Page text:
There are also compatibility issues, such as Mac OSX 10.3 and later does not like .local domains. Mac OSX uses it for its Bonjour/Rendezvous services which will cause conflicts resulting in the inability to resolve anything in the internal network. There is a way around it that involves editing a file named local in the /etc/resolver directory on every Mac in your office, but who wants to do that? Scott Lowe has a great article on Mac OSX and .local domains for more info.

Alternatives to .Local

My advice is to avoid .local as long as you can. RFC 2606 lists the following TLDs reserved for private testing:

  • .test
  • .example
  • .invalid
  • .localhost

As you can see from the names, this was created for testing and not for production.

I strongly advise you to reserve your own domain name on the Internet, even if you are not planning on using it in the near future. At the least it will ensure that no conflicts will occur with some other business on the Internet with a similar name.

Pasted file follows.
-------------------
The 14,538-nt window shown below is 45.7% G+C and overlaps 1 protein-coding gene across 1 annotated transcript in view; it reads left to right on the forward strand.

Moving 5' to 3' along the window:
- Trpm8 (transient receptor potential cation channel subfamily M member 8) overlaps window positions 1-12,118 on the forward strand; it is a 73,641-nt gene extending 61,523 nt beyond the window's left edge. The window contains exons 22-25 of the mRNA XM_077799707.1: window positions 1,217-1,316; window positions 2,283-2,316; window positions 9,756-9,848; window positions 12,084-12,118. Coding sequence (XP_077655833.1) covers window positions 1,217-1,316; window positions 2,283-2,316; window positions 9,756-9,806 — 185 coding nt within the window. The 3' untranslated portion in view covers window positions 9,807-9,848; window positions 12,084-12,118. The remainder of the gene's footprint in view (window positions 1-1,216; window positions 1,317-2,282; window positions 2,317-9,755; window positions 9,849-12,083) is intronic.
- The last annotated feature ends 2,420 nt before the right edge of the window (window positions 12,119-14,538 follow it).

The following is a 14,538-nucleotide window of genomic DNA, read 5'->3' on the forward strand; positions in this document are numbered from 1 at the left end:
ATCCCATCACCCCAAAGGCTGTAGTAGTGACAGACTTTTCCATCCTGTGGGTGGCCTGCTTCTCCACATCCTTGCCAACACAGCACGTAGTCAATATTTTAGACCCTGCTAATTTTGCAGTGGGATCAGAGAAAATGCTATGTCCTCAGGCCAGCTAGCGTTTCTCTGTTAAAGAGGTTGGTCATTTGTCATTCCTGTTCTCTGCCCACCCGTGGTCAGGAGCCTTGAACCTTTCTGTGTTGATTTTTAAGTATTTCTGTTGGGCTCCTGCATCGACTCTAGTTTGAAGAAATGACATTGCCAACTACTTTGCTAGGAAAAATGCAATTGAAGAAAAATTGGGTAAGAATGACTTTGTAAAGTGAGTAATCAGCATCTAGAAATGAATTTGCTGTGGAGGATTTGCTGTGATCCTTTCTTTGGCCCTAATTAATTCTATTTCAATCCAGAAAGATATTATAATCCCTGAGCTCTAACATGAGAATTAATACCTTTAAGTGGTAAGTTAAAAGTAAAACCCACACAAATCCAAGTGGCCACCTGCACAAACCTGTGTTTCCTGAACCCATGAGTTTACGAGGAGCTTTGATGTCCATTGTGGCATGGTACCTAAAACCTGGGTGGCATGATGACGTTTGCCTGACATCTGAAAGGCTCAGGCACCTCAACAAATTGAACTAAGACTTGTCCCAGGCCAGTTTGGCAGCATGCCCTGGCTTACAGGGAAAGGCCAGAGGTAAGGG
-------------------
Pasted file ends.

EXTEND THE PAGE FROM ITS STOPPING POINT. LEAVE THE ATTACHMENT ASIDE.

Using the External Domain Name

Another common method to name your internal domain is to name it like your external domain. This can work, but you will need to have and mange two different sets of DNS servers:

  1. internal -- contains records for the internal servers mapped to internal addresses
  2. external -- mapped to public addresses (Split Horizon DNS)

For example when users on the Internet try to access your website, the external DNS name will resolve that to an IP on the public Internet. However, your internal DNS servers will not forward the request to external DNS servers as they are authoritative for the zone and hence assume that if they do not know about the server www, then it must not exist. This can be solved by adding a record to the internal DNS telling it where the www server is on the Internet. The same applies to each resource that you publish on the Internet.

As you may clearly see, this can become a management hassle and cause errors, as it is not uncommon to forget changing the internal record when changing the external one or vice-versa.